Mouth parts

The Triops’ mouth is located at the upper end of the midrib. Triops transport food via this reddish line on the trunk. The mouthparts are located there, with which pieces of food are processed so that they can be swallowed and digested. Several sharp plates rub against each other and the food is held by small gripping tools to process it.

Fork tail (Furca)

With a length of three to five centimetres, the forked tail fulfils the task of stabilising the swimming movements of Triops and is the last body segment on the abdomen. The furca (Latin for two-pronged fork) is not vital for Triops, as the anus is located at the end of the abdominal segment between the two forks. The anus is opened and closed by the muscle ring and two chitin plates. Even if parts of the furca are bitten off by other Triops, they grow back during the next moult. The Triops anatomy is truly amazing.

Antenna arms, antennae

The Triops uses its two antennal arms for feeling, to scan and taste the bottom surface and to sense the finest movements in the water. The antennae originate at the base of the trunk at the level of the mouthparts and divide into three parts of different lengths at the level of the skull plate. With the help of the antennal arms, whose length increases considerably with age, the Triops can orientate itself in its environment and detect food. The antennae can reach three times the size of the skull plate.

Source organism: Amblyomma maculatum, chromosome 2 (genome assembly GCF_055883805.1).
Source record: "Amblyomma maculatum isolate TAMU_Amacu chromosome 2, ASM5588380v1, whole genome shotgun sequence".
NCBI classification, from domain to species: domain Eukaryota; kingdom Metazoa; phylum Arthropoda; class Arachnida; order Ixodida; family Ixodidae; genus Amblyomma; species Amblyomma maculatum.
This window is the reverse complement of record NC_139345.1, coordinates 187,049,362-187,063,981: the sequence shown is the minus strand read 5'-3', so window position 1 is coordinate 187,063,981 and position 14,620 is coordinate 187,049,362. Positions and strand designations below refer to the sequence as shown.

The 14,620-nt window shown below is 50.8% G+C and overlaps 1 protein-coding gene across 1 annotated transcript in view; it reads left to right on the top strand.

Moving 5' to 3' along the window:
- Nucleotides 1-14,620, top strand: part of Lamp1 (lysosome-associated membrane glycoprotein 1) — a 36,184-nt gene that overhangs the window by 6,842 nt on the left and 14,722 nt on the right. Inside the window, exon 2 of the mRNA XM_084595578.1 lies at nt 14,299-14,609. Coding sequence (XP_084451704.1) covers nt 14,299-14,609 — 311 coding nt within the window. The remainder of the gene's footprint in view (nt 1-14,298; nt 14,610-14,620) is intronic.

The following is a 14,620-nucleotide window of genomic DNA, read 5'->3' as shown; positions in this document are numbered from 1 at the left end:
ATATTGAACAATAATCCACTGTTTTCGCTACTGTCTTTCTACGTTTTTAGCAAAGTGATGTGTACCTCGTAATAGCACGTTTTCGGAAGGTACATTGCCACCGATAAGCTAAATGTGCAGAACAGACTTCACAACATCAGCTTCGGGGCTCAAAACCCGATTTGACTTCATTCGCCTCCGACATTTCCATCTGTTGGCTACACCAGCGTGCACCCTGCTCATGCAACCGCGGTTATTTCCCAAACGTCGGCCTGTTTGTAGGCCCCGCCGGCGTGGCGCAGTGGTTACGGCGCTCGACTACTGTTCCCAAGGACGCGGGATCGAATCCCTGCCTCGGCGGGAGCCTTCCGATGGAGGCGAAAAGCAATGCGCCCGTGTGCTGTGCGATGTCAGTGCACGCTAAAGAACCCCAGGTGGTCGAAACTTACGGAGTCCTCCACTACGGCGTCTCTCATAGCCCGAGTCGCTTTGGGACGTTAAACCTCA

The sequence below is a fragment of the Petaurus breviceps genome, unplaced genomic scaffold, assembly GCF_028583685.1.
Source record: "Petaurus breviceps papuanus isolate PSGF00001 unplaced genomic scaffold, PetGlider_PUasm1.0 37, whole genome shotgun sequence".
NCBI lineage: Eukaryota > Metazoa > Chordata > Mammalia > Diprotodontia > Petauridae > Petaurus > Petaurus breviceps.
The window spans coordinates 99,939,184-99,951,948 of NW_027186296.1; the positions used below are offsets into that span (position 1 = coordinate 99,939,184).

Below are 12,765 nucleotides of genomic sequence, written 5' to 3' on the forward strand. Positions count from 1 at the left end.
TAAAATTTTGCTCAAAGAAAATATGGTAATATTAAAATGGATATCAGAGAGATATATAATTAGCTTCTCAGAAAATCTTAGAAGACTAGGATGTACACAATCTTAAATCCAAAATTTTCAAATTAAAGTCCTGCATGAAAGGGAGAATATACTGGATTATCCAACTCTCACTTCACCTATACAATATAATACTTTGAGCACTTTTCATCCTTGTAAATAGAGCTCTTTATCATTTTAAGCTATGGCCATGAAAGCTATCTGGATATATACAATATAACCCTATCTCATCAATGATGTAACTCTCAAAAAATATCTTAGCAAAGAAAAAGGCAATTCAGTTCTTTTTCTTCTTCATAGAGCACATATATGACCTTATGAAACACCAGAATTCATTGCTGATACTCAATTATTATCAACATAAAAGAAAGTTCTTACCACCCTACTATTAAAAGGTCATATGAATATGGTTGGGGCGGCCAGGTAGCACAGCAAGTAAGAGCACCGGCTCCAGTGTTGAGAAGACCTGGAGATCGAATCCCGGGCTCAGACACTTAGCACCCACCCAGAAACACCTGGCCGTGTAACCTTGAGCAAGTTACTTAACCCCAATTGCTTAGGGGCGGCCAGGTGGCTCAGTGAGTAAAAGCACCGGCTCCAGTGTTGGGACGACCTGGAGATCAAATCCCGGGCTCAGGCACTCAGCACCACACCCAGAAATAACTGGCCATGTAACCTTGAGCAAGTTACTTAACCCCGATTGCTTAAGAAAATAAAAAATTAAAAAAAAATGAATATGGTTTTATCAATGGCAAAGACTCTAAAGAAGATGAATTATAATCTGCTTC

Leaf leg pairs

Other characteristic features of the Triops anatomy are the pairs of leaf legs. Triops have up to 79 pairs of legs. The front pairs of legs or pereiopods are much more strongly developed than the pairs of legs on the abdomen and are used for locomotion. In contrast to the hind legs, the front leg pairs are used to a lesser extent for respiration. The characteristic shovel shape enables Triops to dig in the sand and search for food and facilitates locomotion in the water.

The rear pairs of legs are permeated with a fine capillary system. The primary task of the wafer-thin rear pairs of legs is respiration. Like the gills of a fish, the Triops’ blood is enriched with oxygen. The hind legs extend from the indentation of the skull plate and the egg sacs to the lower part of the trunk. Towards the tail they become smaller. They also serve to stir up and pick up anything edible in the substrate.

Skull plate, dorsal carapace (carapace)